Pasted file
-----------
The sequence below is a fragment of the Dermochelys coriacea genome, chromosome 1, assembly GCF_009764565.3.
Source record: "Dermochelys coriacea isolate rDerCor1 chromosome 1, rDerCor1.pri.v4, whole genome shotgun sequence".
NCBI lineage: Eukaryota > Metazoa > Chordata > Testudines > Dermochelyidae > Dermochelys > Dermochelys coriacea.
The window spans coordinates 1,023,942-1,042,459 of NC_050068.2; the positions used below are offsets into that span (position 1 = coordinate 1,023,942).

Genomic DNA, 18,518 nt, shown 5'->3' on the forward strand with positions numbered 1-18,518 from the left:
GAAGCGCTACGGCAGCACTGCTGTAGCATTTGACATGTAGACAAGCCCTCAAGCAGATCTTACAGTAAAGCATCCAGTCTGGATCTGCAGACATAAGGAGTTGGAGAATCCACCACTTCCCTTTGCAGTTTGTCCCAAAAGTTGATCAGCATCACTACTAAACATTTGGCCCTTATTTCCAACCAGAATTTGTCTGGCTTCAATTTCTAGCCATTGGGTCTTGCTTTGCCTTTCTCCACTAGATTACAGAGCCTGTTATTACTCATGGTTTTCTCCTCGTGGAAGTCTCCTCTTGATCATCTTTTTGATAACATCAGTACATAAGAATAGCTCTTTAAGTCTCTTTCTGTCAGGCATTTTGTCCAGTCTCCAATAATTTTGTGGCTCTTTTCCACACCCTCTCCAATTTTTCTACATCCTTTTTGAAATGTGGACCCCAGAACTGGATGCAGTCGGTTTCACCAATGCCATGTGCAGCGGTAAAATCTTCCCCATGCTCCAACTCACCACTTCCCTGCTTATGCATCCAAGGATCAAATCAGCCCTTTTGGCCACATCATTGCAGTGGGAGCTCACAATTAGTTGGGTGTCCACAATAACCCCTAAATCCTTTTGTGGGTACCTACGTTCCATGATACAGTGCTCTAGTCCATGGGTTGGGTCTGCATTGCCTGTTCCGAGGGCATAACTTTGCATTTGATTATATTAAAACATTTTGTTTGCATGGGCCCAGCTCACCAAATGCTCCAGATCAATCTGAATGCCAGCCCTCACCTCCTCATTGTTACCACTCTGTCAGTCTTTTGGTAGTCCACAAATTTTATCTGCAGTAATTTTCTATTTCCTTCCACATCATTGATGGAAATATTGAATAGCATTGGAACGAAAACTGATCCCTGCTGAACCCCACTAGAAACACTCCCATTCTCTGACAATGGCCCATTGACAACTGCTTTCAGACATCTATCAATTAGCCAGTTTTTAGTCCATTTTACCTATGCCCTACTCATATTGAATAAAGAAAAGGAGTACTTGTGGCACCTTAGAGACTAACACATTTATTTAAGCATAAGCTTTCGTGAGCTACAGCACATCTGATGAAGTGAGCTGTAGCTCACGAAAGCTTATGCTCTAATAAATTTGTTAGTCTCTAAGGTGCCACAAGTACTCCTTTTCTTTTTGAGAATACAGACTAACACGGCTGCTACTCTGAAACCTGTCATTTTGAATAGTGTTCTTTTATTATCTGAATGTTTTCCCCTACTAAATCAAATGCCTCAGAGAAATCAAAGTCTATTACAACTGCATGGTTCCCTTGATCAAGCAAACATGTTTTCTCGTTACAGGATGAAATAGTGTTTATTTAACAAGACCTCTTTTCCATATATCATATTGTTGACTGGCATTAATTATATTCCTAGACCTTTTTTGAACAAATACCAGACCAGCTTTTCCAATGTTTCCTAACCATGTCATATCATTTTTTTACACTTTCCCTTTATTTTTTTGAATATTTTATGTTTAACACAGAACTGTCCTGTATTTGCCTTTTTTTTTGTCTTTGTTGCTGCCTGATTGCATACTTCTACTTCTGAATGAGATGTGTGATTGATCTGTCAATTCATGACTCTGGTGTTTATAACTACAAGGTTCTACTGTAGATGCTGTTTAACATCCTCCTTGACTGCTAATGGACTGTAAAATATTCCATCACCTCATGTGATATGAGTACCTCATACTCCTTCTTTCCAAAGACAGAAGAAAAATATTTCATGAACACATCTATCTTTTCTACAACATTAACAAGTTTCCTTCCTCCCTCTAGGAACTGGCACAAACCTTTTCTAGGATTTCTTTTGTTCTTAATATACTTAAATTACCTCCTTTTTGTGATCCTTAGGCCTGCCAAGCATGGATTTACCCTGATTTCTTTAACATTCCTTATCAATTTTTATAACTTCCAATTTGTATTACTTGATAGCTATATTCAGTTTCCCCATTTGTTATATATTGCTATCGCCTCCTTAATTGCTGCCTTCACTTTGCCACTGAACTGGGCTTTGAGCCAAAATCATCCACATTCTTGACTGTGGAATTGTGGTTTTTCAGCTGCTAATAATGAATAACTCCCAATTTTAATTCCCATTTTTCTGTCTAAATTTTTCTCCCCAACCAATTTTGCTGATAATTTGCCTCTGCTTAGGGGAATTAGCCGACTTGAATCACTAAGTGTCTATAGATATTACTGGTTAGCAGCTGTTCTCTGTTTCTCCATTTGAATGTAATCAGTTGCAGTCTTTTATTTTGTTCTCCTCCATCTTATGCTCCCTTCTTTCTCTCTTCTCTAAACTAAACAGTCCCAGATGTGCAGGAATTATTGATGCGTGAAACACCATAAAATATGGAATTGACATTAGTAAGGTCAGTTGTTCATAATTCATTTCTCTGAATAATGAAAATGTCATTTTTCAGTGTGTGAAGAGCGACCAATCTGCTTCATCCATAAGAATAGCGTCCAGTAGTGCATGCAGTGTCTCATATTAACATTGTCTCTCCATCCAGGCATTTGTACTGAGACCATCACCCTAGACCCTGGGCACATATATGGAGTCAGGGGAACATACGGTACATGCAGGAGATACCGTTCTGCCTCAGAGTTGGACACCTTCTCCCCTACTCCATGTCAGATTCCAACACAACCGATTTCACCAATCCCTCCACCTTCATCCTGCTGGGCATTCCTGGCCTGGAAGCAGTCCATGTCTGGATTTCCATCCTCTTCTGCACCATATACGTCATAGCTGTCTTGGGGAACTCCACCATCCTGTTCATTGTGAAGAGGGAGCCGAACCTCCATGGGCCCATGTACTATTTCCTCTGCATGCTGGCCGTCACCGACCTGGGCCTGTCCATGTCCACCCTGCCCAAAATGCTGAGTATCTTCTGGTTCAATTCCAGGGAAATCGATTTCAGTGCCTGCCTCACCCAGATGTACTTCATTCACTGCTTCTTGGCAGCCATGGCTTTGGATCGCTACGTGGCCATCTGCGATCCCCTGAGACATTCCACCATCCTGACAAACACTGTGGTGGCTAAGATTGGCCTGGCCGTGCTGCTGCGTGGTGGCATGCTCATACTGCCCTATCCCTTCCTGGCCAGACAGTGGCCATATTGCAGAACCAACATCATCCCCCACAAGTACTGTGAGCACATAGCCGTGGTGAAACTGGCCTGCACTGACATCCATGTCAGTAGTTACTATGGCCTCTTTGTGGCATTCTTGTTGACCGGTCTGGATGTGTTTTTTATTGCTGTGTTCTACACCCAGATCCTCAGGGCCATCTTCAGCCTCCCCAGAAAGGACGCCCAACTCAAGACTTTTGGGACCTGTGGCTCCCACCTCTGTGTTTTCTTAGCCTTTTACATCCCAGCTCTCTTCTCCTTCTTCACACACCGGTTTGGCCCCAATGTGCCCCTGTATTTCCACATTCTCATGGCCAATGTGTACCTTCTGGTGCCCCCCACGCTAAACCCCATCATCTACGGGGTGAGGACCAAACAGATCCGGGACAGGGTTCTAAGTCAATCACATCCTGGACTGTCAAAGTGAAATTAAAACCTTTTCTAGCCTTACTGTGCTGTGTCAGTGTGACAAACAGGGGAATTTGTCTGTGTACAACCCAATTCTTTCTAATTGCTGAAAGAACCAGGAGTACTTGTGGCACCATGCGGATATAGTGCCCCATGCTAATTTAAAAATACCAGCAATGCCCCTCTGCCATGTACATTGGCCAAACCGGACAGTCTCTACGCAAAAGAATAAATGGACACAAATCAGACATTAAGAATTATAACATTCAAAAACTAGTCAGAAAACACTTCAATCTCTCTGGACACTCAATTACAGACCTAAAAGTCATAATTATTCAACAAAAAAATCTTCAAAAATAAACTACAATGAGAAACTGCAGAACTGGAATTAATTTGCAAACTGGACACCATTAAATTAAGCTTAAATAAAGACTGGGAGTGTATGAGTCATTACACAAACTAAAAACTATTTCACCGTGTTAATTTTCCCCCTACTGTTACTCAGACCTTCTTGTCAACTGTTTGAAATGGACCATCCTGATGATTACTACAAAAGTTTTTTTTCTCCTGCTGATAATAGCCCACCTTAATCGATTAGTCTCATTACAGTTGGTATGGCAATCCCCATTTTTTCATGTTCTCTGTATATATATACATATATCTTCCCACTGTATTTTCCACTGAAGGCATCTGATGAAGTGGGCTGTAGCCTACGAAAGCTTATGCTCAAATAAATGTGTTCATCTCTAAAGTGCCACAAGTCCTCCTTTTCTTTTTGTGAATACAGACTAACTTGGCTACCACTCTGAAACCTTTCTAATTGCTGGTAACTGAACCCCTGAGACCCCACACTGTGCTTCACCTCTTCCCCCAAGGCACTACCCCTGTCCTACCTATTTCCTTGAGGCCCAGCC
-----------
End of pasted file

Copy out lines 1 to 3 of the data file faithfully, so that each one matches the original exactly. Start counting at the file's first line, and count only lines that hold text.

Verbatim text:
The sequence below is a fragment of the Dermochelys coriacea genome, chromosome 1, assembly GCF_009764565.3.
Source record: "Dermochelys coriacea isolate rDerCor1 chromosome 1, rDerCor1.pri.v4, whole genome shotgun sequence".
NCBI lineage: Eukaryota > Metazoa > Chordata > Testudines > Dermochelyidae > Dermochelys > Dermochelys coriacea.